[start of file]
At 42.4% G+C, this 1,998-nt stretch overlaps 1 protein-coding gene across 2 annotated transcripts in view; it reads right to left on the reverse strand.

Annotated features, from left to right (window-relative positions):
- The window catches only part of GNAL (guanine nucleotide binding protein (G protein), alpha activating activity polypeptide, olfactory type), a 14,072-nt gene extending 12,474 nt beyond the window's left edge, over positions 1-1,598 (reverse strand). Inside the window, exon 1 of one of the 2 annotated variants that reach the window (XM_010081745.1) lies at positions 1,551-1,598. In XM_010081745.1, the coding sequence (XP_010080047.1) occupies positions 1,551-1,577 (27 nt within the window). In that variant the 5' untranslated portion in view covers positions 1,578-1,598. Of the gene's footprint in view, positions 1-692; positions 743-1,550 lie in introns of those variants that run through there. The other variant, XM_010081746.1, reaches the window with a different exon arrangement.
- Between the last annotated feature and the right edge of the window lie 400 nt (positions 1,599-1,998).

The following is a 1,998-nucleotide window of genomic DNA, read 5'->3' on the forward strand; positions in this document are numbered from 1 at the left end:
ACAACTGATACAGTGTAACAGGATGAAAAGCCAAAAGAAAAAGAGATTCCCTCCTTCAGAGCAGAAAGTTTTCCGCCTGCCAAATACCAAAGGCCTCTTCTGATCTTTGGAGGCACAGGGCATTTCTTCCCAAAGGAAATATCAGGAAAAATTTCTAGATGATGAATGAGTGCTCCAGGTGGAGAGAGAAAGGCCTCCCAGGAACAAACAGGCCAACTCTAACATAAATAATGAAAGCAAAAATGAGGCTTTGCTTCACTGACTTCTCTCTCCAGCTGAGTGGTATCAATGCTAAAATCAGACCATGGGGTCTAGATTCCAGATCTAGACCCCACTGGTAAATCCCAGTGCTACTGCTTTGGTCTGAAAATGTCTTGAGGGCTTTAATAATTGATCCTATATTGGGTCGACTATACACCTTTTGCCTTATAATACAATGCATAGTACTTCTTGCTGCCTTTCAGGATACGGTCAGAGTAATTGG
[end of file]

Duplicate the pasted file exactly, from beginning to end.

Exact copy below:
At 42.4% G+C, this 1,998-nt stretch overlaps 1 protein-coding gene across 2 annotated transcripts in view; it reads right to left on the reverse strand.

Annotated features, from left to right (window-relative positions):
- The window catches only part of GNAL (guanine nucleotide binding protein (G protein), alpha activating activity polypeptide, olfactory type), a 14,072-nt gene extending 12,474 nt beyond the window's left edge, over positions 1-1,598 (reverse strand). Inside the window, exon 1 of one of the 2 annotated variants that reach the window (XM_010081745.1) lies at positions 1,551-1,598. In XM_010081745.1, the coding sequence (XP_010080047.1) occupies positions 1,551-1,577 (27 nt within the window). In that variant the 5' untranslated portion in view covers positions 1,578-1,598. Of the gene's footprint in view, positions 1-692; positions 743-1,550 lie in introns of those variants that run through there. The other variant, XM_010081746.1, reaches the window with a different exon arrangement.
- Between the last annotated feature and the right edge of the window lie 400 nt (positions 1,599-1,998).

The following is a 1,998-nucleotide window of genomic DNA, read 5'->3' on the forward strand; positions in this document are numbered from 1 at the left end:
ACAACTGATACAGTGTAACAGGATGAAAAGCCAAAAGAAAAAGAGATTCCCTCCTTCAGAGCAGAAAGTTTTCCGCCTGCCAAATACCAAAGGCCTCTTCTGATCTTTGGAGGCACAGGGCATTTCTTCCCAAAGGAAATATCAGGAAAAATTTCTAGATGATGAATGAGTGCTCCAGGTGGAGAGAGAAAGGCCTCCCAGGAACAAACAGGCCAACTCTAACATAAATAATGAAAGCAAAAATGAGGCTTTGCTTCACTGACTTCTCTCTCCAGCTGAGTGGTATCAATGCTAAAATCAGACCATGGGGTCTAGATTCCAGATCTAGACCCCACTGGTAAATCCCAGTGCTACTGCTTTGGTCTGAAAATGTCTTGAGGGCTTTAATAATTGATCCTATATTGGGTCGACTATACACCTTTTGCCTTATAATACAATGCATAGTACTTCTTGCTGCCTTTCAGGATACGGTCAGAGTAATTGG